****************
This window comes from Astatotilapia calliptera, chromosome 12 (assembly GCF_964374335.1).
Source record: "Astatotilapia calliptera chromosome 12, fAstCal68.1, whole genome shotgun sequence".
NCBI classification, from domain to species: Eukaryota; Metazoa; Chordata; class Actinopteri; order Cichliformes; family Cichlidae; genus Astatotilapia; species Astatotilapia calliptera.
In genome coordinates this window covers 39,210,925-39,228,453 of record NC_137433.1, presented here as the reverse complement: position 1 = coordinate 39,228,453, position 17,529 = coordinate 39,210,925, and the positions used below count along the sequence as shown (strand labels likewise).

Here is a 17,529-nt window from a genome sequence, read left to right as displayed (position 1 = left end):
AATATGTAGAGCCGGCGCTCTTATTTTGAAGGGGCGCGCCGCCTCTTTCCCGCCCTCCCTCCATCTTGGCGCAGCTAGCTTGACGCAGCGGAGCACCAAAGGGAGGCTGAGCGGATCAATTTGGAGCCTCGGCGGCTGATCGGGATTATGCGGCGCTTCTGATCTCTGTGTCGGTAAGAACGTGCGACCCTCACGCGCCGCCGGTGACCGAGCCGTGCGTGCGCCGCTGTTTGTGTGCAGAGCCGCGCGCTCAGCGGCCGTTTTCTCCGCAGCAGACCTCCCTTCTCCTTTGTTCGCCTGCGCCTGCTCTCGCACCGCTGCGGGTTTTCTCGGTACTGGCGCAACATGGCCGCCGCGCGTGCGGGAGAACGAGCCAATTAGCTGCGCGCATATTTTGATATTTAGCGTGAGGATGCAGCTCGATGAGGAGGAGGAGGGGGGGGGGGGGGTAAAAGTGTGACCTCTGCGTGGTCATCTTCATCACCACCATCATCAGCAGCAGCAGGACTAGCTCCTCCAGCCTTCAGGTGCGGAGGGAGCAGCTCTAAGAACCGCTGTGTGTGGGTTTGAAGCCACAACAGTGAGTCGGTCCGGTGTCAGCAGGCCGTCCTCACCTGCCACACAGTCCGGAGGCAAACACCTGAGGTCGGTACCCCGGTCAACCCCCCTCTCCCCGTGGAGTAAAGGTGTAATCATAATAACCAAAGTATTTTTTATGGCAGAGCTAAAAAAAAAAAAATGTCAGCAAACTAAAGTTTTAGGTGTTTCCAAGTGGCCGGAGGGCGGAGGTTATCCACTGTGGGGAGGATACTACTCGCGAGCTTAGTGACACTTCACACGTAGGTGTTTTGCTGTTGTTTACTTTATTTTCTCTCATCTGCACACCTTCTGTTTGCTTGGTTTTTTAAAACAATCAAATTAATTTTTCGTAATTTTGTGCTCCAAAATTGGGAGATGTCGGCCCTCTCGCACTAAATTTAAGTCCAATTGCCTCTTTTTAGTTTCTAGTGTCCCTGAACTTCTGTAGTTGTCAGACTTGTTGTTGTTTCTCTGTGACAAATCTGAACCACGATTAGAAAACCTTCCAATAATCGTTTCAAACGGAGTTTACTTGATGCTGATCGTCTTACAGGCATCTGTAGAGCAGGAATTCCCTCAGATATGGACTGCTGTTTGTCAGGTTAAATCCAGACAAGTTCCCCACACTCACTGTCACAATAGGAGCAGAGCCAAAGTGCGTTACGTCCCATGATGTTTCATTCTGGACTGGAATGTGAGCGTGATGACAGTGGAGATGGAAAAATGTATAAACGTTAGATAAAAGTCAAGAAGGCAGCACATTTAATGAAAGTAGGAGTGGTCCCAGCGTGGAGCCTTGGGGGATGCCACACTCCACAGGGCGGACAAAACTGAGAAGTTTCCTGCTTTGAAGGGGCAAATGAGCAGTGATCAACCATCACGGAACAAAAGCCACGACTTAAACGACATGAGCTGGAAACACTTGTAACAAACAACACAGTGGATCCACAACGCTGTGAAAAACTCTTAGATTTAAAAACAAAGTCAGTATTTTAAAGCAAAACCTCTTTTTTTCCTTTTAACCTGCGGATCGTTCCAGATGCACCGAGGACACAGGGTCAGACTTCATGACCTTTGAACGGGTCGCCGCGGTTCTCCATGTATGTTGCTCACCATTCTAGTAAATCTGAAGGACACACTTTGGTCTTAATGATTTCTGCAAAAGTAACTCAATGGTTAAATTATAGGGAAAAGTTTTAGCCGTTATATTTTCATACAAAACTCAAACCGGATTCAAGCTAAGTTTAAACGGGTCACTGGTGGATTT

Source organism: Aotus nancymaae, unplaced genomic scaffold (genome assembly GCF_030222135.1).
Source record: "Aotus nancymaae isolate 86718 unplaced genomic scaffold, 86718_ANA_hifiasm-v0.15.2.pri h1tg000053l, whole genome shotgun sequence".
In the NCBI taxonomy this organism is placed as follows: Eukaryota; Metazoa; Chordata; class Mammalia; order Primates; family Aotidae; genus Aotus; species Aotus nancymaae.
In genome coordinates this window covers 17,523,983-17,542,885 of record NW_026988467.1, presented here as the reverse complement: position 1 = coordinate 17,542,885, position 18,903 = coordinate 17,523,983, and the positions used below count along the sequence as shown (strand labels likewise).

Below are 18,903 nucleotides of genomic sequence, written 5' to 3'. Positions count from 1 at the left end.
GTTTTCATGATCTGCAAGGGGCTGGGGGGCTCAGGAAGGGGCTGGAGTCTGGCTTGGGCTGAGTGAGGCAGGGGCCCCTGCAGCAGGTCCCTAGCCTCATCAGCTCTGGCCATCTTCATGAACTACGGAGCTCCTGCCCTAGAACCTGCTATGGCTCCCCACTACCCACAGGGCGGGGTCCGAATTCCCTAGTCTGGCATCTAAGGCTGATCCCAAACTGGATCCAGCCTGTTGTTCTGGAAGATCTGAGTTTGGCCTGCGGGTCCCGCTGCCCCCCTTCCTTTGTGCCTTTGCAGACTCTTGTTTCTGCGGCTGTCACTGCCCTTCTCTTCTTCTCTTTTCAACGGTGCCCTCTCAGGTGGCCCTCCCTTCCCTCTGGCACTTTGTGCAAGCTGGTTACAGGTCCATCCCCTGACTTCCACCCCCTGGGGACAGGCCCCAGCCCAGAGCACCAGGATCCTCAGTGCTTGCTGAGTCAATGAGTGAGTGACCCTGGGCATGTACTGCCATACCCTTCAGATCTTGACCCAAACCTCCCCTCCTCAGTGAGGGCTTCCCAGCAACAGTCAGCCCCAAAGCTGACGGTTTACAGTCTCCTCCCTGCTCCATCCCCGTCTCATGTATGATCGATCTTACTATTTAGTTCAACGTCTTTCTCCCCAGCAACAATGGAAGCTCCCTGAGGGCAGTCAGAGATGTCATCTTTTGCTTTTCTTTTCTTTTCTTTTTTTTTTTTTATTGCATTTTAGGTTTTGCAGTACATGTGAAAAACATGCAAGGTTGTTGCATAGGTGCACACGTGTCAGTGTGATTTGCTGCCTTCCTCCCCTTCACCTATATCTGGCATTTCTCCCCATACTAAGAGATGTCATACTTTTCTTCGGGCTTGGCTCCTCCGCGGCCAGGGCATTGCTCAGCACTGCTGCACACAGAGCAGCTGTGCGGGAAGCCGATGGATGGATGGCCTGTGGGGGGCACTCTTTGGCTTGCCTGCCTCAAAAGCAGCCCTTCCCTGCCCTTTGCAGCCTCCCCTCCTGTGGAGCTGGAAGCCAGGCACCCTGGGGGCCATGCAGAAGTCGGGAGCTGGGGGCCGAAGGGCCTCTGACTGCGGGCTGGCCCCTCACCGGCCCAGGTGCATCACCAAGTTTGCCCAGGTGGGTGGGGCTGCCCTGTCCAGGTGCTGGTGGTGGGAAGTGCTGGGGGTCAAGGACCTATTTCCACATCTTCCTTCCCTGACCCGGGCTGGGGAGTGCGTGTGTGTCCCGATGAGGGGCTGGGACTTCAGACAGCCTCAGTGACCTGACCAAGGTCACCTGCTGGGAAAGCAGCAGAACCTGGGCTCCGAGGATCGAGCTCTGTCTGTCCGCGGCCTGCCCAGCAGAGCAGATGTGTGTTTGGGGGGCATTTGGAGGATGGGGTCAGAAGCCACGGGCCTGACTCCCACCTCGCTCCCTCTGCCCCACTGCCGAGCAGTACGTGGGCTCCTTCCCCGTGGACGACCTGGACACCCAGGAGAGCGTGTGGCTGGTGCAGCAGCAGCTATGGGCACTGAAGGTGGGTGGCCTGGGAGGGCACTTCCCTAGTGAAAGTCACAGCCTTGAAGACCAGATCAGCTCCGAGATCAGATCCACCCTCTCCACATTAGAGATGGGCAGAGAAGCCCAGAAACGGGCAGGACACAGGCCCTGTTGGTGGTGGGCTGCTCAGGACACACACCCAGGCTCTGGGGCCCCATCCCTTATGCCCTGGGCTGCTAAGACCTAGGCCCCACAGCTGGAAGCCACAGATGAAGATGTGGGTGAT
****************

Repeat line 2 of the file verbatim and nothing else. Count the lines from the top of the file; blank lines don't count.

Source record: "Astatotilapia calliptera chromosome 12, fAstCal68.1, whole genome shotgun sequence".